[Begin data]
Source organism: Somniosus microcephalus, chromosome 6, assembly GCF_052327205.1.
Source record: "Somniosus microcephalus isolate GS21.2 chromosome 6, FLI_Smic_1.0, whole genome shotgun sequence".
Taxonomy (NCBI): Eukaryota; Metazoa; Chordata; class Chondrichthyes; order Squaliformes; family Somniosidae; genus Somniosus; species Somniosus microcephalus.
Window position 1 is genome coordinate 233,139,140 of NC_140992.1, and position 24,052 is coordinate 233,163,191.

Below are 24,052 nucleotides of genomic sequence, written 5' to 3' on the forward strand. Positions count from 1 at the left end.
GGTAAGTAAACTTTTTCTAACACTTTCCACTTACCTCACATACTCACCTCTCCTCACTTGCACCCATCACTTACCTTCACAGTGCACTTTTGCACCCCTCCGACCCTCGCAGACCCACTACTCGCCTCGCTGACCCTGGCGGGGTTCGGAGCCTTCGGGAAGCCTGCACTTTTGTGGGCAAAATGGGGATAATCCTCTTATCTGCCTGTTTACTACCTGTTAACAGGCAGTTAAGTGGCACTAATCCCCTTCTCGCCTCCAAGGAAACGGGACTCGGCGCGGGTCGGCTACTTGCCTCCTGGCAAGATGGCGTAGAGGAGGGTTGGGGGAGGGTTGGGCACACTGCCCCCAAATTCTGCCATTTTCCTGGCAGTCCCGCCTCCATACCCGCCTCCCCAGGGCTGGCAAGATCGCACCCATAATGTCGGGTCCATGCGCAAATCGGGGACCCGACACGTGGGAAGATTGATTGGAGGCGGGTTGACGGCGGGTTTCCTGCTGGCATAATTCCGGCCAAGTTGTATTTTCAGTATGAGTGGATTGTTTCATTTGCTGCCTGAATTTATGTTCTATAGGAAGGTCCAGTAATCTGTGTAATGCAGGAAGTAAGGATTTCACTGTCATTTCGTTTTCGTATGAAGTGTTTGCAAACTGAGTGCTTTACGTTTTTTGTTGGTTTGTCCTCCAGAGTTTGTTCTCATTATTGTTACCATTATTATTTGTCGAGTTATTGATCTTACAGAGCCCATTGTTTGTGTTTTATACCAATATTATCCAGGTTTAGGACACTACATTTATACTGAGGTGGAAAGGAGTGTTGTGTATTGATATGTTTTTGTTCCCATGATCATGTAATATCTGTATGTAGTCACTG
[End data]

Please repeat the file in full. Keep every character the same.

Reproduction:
Source organism: Somniosus microcephalus, chromosome 6, assembly GCF_052327205.1.
Source record: "Somniosus microcephalus isolate GS21.2 chromosome 6, FLI_Smic_1.0, whole genome shotgun sequence".
Taxonomy (NCBI): Eukaryota; Metazoa; Chordata; class Chondrichthyes; order Squaliformes; family Somniosidae; genus Somniosus; species Somniosus microcephalus.
Window position 1 is genome coordinate 233,139,140 of NC_140992.1, and position 24,052 is coordinate 233,163,191.

Below are 24,052 nucleotides of genomic sequence, written 5' to 3' on the forward strand. Positions count from 1 at the left end.
GGTAAGTAAACTTTTTCTAACACTTTCCACTTACCTCACATACTCACCTCTCCTCACTTGCACCCATCACTTACCTTCACAGTGCACTTTTGCACCCCTCCGACCCTCGCAGACCCACTACTCGCCTCGCTGACCCTGGCGGGGTTCGGAGCCTTCGGGAAGCCTGCACTTTTGTGGGCAAAATGGGGATAATCCTCTTATCTGCCTGTTTACTACCTGTTAACAGGCAGTTAAGTGGCACTAATCCCCTTCTCGCCTCCAAGGAAACGGGACTCGGCGCGGGTCGGCTACTTGCCTCCTGGCAAGATGGCGTAGAGGAGGGTTGGGGGAGGGTTGGGCACACTGCCCCCAAATTCTGCCATTTTCCTGGCAGTCCCGCCTCCATACCCGCCTCCCCAGGGCTGGCAAGATCGCACCCATAATGTCGGGTCCATGCGCAAATCGGGGACCCGACACGTGGGAAGATTGATTGGAGGCGGGTTGACGGCGGGTTTCCTGCTGGCATAATTCCGGCCAAGTTGTATTTTCAGTATGAGTGGATTGTTTCATTTGCTGCCTGAATTTATGTTCTATAGGAAGGTCCAGTAATCTGTGTAATGCAGGAAGTAAGGATTTCACTGTCATTTCGTTTTCGTATGAAGTGTTTGCAAACTGAGTGCTTTACGTTTTTTGTTGGTTTGTCCTCCAGAGTTTGTTCTCATTATTGTTACCATTATTATTTGTCGAGTTATTGATCTTACAGAGCCCATTGTTTGTGTTTTATACCAATATTATCCAGGTTTAGGACACTACATTTATACTGAGGTGGAAAGGAGTGTTGTGTATTGATATGTTTTTGTTCCCATGATCATGTAATATCTGTATGTAGTCACTG